Edinburgh Fringe Given Major New Funding InjectionDate: 15 December 2008
The Edinburgh Festival Fringe is to be given a £250,000 funding package to tackle cash-flow problems. The financial support comes in the aftermath of problems with the central box office system which created a backlog affecting tickets for hundreds of shows to this year's festival and led to the resignation of Fringe Director Jon Morgan (See News, 28 Aug 2008).
The support for what continues to be the world’s largest arts festival consists of a loan of £125,000 from Edinburgh City Council, a one-off grant of £65,000 from the Scottish Arts Council, an advance of £60,000 on future funding from the Scottish Government and specialist business analysis and development advice from Scottish Enterprise.
The four organisations will also form a monitoring group, setting a range of targets for the management of the Fringe. This follows the launch in August of an independent, government-back inquiry investigating both the failed box office system - supplied by Pivotal Engineering, which has now gone into administration – as well as the handling of the crisis by the Fringe Society, which has responsibility for running the festival (See News, 20 August 2008).
Fringe general manager Tim Hawkins said: “This very welcome support package will allow us to stabilise our immediate cash flow challenges. We look forward to building a strong relationship with funding partners which will allow us continue providing an economic benefit of over £100m to Edinburgh and the wider Scottish economy.”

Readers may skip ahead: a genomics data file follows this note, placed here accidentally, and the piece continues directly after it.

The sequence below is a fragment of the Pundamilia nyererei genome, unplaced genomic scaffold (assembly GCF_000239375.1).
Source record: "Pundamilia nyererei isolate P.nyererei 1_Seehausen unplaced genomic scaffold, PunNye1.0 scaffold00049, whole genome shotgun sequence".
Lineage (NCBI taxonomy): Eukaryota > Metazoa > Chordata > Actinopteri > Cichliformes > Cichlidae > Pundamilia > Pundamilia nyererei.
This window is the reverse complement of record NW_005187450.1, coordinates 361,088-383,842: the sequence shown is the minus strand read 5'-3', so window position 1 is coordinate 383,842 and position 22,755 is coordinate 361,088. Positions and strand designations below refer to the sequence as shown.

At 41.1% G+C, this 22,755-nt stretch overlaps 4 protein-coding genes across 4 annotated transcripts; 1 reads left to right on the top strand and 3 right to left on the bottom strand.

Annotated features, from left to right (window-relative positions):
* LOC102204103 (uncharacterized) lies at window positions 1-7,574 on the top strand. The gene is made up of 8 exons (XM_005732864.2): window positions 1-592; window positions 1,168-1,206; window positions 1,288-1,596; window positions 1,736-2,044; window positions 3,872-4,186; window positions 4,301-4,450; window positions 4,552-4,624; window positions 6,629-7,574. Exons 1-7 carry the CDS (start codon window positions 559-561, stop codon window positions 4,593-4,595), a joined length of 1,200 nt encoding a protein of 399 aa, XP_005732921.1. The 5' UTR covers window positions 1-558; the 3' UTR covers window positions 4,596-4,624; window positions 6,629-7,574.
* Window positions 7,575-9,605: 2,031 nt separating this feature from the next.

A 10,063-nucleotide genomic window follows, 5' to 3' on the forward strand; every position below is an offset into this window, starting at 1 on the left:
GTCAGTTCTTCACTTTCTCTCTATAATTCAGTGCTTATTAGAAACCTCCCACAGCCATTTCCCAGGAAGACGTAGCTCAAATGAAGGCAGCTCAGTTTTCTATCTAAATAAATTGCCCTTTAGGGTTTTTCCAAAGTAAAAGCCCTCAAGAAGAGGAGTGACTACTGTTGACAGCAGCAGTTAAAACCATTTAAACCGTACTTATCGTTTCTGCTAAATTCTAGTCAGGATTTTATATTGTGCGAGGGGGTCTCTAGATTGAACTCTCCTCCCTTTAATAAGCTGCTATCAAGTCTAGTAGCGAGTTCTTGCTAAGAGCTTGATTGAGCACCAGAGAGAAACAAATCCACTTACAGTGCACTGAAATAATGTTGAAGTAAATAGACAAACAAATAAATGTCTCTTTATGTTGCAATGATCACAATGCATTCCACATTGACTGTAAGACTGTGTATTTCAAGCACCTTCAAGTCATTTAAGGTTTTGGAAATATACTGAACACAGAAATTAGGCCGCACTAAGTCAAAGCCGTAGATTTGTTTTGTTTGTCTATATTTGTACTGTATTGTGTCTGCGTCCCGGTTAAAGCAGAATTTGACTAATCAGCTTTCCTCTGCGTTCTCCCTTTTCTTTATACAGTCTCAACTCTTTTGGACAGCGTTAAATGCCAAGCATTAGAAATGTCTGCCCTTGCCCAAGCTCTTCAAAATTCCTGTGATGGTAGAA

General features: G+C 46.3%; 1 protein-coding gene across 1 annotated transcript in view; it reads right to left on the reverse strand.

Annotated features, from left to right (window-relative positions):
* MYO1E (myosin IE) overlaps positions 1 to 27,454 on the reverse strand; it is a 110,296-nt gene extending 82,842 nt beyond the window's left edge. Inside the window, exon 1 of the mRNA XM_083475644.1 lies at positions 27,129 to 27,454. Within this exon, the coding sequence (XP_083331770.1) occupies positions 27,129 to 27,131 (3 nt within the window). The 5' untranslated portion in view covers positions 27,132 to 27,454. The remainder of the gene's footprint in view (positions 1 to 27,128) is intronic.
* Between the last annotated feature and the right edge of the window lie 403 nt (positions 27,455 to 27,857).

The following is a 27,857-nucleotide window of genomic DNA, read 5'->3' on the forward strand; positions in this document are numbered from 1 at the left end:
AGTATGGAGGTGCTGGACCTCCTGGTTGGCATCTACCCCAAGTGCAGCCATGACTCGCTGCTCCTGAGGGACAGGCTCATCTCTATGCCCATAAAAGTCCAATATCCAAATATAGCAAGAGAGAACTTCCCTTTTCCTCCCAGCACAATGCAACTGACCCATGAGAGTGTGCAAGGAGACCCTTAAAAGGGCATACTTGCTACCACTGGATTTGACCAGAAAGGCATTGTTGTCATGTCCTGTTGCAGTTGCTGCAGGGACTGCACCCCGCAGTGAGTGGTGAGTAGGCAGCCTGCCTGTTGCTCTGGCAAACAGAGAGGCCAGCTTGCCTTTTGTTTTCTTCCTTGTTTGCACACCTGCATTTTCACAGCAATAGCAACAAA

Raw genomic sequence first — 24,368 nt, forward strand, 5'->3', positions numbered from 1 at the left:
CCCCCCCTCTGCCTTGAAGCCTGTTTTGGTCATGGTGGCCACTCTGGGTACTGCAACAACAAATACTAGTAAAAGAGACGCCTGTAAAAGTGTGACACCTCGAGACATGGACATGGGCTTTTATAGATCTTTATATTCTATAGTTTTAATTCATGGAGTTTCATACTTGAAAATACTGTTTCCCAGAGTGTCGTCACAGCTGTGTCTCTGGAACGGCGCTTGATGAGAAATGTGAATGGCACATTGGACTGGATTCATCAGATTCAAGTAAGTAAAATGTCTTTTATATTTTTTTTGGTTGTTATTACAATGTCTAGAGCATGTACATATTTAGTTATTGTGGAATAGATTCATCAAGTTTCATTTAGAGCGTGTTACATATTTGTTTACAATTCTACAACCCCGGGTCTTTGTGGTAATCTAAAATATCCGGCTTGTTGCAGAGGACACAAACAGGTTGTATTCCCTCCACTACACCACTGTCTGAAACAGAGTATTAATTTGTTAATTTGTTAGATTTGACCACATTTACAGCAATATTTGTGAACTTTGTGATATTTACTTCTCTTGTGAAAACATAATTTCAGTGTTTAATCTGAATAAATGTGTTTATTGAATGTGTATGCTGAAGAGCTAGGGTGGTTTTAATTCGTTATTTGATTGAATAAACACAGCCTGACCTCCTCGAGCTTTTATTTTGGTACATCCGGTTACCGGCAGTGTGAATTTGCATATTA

Scotland’s Culture minister Linda Fabiani MSP commented: “Alongside the loan from the city council and the grant from the Scottish Arts Council, we are providing a one-off advance of future funding to provide stability and allow the Fringe to develop for the future. This reflects our shared confidence in the Fringe as it plans for another successful year in 2009, the year of Homecoming.”
The Fringe is still without a director following the resignation of Jon Morgan at the end of this year’s event after just over a year in the job. More than half a million people plan their August holidays each year around a trip to Edinburgh. Though commonly seen as one single festival, the event is in reality several different festivals of which the Fringe is by far the largest, representing 75% of the overall festival market share and annually generating around £75 million for the local economy.
- Joseph Pike